The hon. Gentleman complained that foreign loans are being restricted. It is quite true that they have been dis- couraged. The result of the discouragement of foreign loans during this period when otherwise we should be lending more than we could afford to lend, more than we have to lend, has been that a much larger fund has been liberated for capital issues for domestic purposes. The capital issues for domestic purposes for the first six months of this year have been double the issues for similar purposes in the first six months of last year.

The hon. Gentleman says that this is the cause of the trouble in the coal trade, and he calls as a witness Sir Josiah Stamp, who has lately joined the ranks of the currency experts. May I point out that the Committee on which Sir Josiah Stamp sat took no evidence on this subject. It is true that he himself gave us a personal opinion, but once you get currency fever you immediately attribute to it almost every human disaster and every human advance. I must say that I think this was very far outside the scope of the question with which that Committee were dealing. Sir Josiah Stamp himself signed the Report of the majority of the Committee, and that Report gave numerous reasons for the existing depression and crisis in the coal trade. In effect they are: the cessation of the Ruhr stimulus, the recovery of French mines and the development of new mines, the depreciation of foreign currencies against gold, the drop in consumption owing to the development of oil fuel and electric power, the poverty of our pre-War customers, and the large stocks of coal now on hand—for example, there are ten million tons in the Ruhr alone.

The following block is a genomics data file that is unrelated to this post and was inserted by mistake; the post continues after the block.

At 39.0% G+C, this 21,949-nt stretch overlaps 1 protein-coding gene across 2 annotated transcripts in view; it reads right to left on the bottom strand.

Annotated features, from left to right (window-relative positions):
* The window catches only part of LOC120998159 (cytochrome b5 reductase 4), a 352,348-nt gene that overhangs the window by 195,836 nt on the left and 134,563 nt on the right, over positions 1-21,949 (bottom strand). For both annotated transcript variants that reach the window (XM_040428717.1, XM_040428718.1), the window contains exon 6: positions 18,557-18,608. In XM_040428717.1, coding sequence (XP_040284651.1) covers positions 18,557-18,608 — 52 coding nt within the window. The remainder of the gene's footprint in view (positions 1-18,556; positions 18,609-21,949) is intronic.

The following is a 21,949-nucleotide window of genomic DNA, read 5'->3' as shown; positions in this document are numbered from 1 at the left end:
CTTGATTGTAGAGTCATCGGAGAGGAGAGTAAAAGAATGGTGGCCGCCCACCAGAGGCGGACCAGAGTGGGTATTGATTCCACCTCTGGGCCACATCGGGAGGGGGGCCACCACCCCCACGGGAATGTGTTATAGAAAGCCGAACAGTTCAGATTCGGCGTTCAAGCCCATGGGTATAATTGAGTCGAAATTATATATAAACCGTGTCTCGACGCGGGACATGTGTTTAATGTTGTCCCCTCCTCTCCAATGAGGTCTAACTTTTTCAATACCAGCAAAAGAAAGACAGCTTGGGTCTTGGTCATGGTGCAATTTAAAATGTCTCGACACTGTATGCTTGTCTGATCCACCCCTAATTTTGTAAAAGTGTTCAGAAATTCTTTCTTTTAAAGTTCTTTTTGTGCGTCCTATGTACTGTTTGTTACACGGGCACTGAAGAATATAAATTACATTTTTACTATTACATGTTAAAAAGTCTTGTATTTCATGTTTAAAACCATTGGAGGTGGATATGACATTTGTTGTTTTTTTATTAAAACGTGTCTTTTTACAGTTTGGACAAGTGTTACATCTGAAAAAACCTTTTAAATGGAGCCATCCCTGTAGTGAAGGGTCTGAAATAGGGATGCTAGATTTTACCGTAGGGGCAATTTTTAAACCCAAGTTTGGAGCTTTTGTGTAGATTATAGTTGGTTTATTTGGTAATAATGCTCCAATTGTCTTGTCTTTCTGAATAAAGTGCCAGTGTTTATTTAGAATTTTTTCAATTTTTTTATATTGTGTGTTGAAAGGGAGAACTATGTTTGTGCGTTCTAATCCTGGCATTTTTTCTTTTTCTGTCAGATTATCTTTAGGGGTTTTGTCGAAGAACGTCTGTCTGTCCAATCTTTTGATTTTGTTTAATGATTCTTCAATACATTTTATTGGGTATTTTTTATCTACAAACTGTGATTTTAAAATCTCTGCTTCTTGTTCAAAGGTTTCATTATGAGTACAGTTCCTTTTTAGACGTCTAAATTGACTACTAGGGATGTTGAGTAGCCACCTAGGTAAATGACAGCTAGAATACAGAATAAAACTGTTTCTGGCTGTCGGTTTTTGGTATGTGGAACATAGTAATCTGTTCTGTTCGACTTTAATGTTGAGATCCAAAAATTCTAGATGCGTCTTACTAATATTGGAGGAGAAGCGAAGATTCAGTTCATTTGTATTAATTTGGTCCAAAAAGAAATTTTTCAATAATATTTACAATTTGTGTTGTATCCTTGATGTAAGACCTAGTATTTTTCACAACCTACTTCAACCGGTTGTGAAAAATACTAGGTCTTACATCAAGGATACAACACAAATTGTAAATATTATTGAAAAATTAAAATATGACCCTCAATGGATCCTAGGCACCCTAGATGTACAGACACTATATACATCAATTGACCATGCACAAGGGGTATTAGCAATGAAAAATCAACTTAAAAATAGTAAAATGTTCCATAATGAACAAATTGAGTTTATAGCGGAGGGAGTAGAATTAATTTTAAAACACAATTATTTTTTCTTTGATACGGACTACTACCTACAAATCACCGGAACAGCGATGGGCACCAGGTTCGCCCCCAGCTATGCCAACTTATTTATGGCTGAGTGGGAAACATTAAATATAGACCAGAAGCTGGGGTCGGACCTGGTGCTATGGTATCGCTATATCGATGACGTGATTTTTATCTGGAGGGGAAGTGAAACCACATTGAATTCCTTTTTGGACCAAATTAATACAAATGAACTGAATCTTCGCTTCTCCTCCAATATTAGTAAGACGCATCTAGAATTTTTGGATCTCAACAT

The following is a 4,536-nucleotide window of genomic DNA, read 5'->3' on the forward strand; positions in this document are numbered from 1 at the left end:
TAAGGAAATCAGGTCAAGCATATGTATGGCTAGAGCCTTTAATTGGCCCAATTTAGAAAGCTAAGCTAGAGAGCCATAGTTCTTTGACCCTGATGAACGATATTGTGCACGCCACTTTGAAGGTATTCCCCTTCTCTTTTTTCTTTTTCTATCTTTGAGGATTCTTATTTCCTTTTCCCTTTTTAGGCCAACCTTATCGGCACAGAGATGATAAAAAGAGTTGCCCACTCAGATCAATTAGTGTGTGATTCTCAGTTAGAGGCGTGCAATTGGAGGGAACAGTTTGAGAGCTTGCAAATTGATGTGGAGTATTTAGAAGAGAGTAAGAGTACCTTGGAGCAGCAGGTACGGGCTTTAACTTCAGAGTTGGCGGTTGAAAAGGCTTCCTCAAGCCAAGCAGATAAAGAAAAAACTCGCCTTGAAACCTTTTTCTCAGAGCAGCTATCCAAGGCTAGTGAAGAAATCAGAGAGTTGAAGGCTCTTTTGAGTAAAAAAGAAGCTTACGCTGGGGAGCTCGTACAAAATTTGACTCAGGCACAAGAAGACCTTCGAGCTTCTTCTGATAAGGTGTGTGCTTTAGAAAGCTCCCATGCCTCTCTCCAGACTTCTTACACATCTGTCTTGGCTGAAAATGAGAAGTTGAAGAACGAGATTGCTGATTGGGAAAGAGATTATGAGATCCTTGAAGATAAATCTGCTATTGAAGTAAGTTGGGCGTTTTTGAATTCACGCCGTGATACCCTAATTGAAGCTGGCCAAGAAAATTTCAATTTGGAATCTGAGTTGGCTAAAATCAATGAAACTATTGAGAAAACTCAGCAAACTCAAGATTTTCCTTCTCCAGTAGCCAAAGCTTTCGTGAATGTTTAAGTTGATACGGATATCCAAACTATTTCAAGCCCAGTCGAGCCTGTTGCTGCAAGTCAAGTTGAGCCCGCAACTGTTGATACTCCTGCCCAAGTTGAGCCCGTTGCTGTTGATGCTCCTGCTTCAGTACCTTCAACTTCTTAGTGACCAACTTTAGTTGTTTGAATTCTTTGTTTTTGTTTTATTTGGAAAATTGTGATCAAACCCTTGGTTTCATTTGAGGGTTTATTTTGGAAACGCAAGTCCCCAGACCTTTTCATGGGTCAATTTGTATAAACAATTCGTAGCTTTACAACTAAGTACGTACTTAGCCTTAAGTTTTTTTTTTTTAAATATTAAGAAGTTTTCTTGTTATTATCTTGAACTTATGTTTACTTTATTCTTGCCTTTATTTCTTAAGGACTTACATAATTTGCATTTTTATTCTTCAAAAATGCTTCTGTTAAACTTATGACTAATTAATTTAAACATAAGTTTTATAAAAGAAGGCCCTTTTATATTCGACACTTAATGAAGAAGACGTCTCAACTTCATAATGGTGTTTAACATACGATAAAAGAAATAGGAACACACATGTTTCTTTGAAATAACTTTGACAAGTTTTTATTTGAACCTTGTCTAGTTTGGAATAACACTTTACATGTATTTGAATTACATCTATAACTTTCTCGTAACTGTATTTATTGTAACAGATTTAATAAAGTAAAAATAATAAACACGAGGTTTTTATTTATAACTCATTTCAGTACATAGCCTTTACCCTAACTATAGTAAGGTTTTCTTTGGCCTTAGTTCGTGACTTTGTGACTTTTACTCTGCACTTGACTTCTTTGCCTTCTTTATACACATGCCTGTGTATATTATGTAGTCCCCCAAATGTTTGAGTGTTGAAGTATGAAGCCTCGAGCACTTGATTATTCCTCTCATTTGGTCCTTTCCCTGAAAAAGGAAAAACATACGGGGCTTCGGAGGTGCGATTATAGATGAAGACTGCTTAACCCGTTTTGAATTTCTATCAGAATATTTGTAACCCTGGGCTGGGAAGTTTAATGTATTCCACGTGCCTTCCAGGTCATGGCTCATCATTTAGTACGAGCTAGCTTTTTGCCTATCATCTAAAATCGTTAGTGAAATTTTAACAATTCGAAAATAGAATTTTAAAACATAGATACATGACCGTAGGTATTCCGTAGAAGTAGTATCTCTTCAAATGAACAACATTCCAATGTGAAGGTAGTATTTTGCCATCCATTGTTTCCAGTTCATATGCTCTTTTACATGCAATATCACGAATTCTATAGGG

All these very serious and solid reasons were brushed aside, and the resumption of the gold standard was said to be the cause of all the evils which have arisen in the coalfields up to the present time. Of course it is very easy to use what is called the post hoc, ergo propter hoc argument, because the gold standard unquestionably affects everything to a certain degree. Therefore, it can be argued that every evil which has happened since the gold standard was resumed is due to the gold standard. As so many people are quite unable to understand currency theories, such a theory is very consoling, and it affords a very easy and comforting explanation of all the evils and sufferings of humanity.

His Majesty's Government, however, remain entirely unrepentant. The great step which has been taken in returning to the gold standard was a step of a permanent character, intended to affect definitely the whole basis on which our finances stood, and it must be judged not by the fluctuations which occur in a few months, or by the conditions which may be traced in this industry or in that. It can only be judged over a period of years by a general view of the long interests of the country, and of the interests of the country as a whole. It has fallen to us to carry to a definite conclusion what has been the consistent policy of every Government, and we have done it in a manner which has been attended with a considerable amount of success. We believed that immediately after the return to the gold standard sterling would recover its approximate parity with the gold dollar, and that expectation has been realised, because sterling immediately went above the gold export point, and it has remained there ever since, not even falling below it during the very grave anxieties caused during the last week. We were led to apprehend by the advice of many experts that a large exportation of gold would be forced upon us, but that did not happen. We made preparations against that contingency, but it has not happened. On the contrary, considerable quantities of gold have flowed into the Bank of England, which now commands £8,000,000 or £9,000,000 more than when this step was taken.